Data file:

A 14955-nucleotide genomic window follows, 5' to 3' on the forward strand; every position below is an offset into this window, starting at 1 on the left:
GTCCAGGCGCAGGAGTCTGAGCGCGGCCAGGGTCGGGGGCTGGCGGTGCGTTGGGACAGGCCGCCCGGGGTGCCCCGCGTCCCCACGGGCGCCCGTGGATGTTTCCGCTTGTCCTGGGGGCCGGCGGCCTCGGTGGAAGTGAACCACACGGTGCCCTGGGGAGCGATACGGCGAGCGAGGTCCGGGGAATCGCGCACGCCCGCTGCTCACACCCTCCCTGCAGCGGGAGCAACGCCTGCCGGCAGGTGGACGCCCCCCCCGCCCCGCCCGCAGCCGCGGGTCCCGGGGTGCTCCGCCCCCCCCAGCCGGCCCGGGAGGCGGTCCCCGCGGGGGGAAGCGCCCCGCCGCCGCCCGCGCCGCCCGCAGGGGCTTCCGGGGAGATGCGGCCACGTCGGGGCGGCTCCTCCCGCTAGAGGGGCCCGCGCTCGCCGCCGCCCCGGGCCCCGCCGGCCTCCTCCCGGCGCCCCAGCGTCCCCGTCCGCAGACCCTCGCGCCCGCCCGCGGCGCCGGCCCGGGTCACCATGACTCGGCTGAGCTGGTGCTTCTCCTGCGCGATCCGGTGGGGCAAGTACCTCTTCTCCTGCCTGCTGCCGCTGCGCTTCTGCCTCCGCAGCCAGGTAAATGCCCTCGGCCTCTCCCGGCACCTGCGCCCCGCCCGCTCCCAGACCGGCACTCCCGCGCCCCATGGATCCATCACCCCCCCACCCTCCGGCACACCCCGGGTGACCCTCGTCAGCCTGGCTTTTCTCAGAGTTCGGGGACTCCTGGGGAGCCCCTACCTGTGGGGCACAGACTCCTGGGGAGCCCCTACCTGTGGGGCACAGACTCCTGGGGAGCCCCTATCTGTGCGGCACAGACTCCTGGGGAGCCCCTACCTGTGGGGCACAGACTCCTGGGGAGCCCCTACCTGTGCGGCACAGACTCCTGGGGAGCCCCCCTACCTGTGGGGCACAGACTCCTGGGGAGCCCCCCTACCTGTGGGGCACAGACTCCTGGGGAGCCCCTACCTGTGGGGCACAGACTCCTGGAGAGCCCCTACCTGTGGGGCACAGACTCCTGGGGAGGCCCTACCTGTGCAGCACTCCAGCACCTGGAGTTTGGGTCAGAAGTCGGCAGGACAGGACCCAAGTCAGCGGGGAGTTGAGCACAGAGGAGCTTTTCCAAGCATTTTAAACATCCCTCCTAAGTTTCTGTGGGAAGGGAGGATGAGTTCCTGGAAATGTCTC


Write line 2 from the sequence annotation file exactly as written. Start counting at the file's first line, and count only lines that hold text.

GTCCAGGCGCAGGAGTCTGAGCGCGGCCAGGGTCGGGGGCTGGCGGTGCGTTGGGACAGGCCGCCCGGGGTGCCCCGCGTCCCCACGGGCGCCCGTGGATGTTTCCGCTTGTCCTGGGGGCCGGCGGCCTCGGTGGAAGTGAACCACACGGTGCCCTGGGGAGCGATACGGCGAGCGAGGTCCGGGGAATCGCGCACGCCCGCTGCTCACACCCTCCCTGCAGCGGGAGCAACGCCTGCCGGCAGGTGGACGCCCCCCCCGCCCCGCCCGCAGCCGCGGGTCCCGGGGTGCTCCGCCCCCCCCAGCCGGCCCGGGAGGCGGTCCCCGCGGGGGGAAGCGCCCCGCCGCCGCCCGCGCCGCCCGCAGGGGCTTCCGGGGAGATGCGGCCACGTCGGGGCGGCTCCTCCCGCTAGAGGGGCCCGCGCTCGCCGCCGCCCCGGGCCCCGCCGGCCTCCTCCCGGCGCCCCAGCGTCCCCGTCCGCAGACCCTCGCGCCCGCCCGCGGCGCCGGCCCGGGTCACCATGACTCGGCTGAGCTGGTGCTTCTCCTGCGCGATCCGGTGGGGCAAGTACCTCTTCTCCTGCCTGCTGCCGCTGCGCTTCTGCCTCCGCAGCCAGGTAAATGCCCTCGGCCTCTCCCGGCACCTGCGCCCCGCCCGCTCCCAGACCGGCACTCCCGCGCCCCATGGATCCATCACCCCCCCACCCTCCGGCACACCCCGGGTGACCCTCGTCAGCCTGGCTTTTCTCAGAGTTCGGGGACTCCTGGGGAGCCCCTACCTGTGGGGCACAGACTCCTGGGGAGCCCCTACCTGTGGGGCACAGACTCCTGGGGAGCCCCTATCTGTGCGGCACAGACTCCTGGGGAGCCCCTACCTGTGGGGCACAGACTCCTGGGGAGCCCCTACCTGTGCGGCACAGACTCCTGGGGAGCCCCCCTACCTGTGGGGCACAGACTCCTGGGGAGCCCCCCTACCTGTGGGGCACAGACTCCTGGGGAGCCCCTACCTGTGGGGCACAGACTCCTGGAGAGCCCCTACCTGTGGGGCACAGACTCCTGGGGAGGCCCTACCTGTGCAGCACTCCAGCACCTGGAGTTTGGGTCAGAAGTCGGCAGGACAGGACCCAAGTCAGCGGGGAGTTGAGCACAGAGGAGCTTTTCCAAGCATTTTAAACATCCCTCCTAAGTTTCTGTGGGAAGGGAGGATGAGTTCCTGGAAATGTCTC